The streets of Chemainus were alive with music Friday, but the sidewalks were quiet.
The same day, Federal Public Safety Minister Bill Blair announced that the US Canadian border will remain closed until at least July 21.
Musician John Forrest said his tourism-reliant community is feeling it.
“Especially this town because tourism is its main industry. Gonna feel the impact yeah,” said musician and busker John Forrest.
Nuria Sanchez is the owner of Chemainus antique shop Vintiquity and said she had been hoping the border would be re-opened this month.
“It’s going to impact us a lot,” said Sanchez, referring to the latest extension.
“We get a lot of tourists from the United States and a lot of them actually come in their sailboats and then they stay here and they shop our shops,” she said.
Mark Wimmer travelled over from Vancouver to Chemainus after BC entered Step 2 of re-opening this week and although travel within the province has returned, he is really looking forward to the international border reopening so he can finally visit his second home in California.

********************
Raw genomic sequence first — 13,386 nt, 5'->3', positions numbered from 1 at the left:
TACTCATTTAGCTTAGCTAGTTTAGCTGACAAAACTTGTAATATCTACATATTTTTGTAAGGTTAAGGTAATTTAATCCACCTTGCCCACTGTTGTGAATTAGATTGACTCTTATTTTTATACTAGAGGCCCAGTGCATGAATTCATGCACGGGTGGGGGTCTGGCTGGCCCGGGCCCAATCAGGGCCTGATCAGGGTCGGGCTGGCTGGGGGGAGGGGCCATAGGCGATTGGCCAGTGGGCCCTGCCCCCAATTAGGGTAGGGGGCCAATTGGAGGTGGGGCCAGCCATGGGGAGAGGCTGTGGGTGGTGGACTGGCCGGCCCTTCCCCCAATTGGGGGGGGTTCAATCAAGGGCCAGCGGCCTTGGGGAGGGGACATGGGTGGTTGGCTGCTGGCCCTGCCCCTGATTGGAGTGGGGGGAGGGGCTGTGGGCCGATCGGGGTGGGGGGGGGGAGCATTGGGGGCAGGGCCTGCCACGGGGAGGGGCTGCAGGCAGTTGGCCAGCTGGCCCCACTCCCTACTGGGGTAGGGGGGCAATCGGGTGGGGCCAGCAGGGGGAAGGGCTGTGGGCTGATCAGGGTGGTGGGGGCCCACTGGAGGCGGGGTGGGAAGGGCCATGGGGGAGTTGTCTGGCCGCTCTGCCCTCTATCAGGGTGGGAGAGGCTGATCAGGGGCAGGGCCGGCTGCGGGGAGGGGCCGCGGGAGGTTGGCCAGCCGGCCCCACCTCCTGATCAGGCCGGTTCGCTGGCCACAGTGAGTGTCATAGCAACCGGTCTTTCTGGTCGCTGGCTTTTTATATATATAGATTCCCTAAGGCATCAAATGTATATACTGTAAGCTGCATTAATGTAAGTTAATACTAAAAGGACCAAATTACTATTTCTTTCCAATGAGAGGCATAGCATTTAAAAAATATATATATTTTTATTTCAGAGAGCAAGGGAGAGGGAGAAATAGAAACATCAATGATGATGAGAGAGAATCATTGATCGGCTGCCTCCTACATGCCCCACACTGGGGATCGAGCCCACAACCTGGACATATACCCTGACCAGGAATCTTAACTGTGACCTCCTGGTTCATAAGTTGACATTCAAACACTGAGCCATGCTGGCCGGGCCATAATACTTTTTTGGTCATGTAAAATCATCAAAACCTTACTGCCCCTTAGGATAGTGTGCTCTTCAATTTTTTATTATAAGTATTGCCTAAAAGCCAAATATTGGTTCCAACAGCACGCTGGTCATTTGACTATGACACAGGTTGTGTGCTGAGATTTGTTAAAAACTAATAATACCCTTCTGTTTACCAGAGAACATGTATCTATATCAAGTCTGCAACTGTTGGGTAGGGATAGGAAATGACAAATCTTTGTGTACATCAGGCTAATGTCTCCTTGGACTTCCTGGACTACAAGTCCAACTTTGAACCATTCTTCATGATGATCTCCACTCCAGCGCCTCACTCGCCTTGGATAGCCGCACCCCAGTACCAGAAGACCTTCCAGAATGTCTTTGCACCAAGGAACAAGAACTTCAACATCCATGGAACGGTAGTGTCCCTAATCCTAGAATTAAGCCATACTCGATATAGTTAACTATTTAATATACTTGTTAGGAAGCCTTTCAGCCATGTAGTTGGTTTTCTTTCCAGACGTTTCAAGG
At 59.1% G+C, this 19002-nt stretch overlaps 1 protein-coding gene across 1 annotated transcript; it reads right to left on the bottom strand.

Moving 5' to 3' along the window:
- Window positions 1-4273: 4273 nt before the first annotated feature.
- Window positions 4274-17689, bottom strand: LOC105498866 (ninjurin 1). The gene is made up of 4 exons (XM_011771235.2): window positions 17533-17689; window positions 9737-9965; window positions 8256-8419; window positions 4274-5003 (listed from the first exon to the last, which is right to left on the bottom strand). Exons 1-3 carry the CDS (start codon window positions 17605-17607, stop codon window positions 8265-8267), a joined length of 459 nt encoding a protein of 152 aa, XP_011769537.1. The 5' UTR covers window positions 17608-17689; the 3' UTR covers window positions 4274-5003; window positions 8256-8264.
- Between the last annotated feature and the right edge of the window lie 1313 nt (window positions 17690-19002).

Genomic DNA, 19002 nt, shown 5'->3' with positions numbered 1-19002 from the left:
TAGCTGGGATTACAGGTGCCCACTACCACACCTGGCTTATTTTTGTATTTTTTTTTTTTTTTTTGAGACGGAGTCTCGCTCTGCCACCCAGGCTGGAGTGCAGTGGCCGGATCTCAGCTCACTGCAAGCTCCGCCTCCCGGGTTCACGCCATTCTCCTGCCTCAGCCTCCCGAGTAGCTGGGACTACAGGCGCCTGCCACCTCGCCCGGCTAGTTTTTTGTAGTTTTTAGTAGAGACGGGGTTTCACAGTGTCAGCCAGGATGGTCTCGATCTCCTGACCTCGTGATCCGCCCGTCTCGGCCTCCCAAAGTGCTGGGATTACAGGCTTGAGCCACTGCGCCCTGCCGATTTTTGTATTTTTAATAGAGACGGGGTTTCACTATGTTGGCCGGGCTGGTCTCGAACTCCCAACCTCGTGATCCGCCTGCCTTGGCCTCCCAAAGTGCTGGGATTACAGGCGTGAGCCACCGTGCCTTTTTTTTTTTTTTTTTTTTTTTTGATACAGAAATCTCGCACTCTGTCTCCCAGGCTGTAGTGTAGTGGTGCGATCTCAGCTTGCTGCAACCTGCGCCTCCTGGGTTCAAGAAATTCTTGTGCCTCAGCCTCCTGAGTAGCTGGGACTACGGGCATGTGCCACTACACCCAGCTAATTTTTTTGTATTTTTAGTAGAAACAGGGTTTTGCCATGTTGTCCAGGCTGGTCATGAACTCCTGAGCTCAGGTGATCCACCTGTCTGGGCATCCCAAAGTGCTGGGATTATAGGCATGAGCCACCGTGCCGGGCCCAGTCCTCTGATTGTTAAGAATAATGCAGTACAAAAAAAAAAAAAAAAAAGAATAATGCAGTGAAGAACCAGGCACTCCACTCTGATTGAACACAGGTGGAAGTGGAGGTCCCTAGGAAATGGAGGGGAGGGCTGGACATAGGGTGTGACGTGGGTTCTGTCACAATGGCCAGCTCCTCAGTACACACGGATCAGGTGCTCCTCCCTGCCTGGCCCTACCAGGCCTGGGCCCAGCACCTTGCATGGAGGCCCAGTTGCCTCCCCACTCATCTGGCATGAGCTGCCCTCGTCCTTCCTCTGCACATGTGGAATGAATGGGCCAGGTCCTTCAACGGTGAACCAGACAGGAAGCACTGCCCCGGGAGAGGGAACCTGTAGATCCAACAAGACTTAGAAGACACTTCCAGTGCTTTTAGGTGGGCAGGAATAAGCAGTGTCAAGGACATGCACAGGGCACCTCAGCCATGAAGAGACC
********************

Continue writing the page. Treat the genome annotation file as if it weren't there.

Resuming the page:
“You’re looking at somebody who has a home in the United States and I haven’t been there in 16 months. Would I like to go? Yes. But it is what it is. At least I get to come and visit places like this,” said Vancouver resident Mark Wimmer.
“It’ll be a good thing to have it back open for sure,” said Forrest.
The Prime Minister has previously said that it would take 75 per cent of Canadians being vaccinated before restrictions would be lifted.
Some hope is on the horizon, however, as vaccinations ramp up, and coming up on Monday, the Canadian Government is expected to make an announcement about plans to let fully vaccinated Canadians and permanent residents enter the U.S. — offering some optimism that there may still be a summer tourism season here.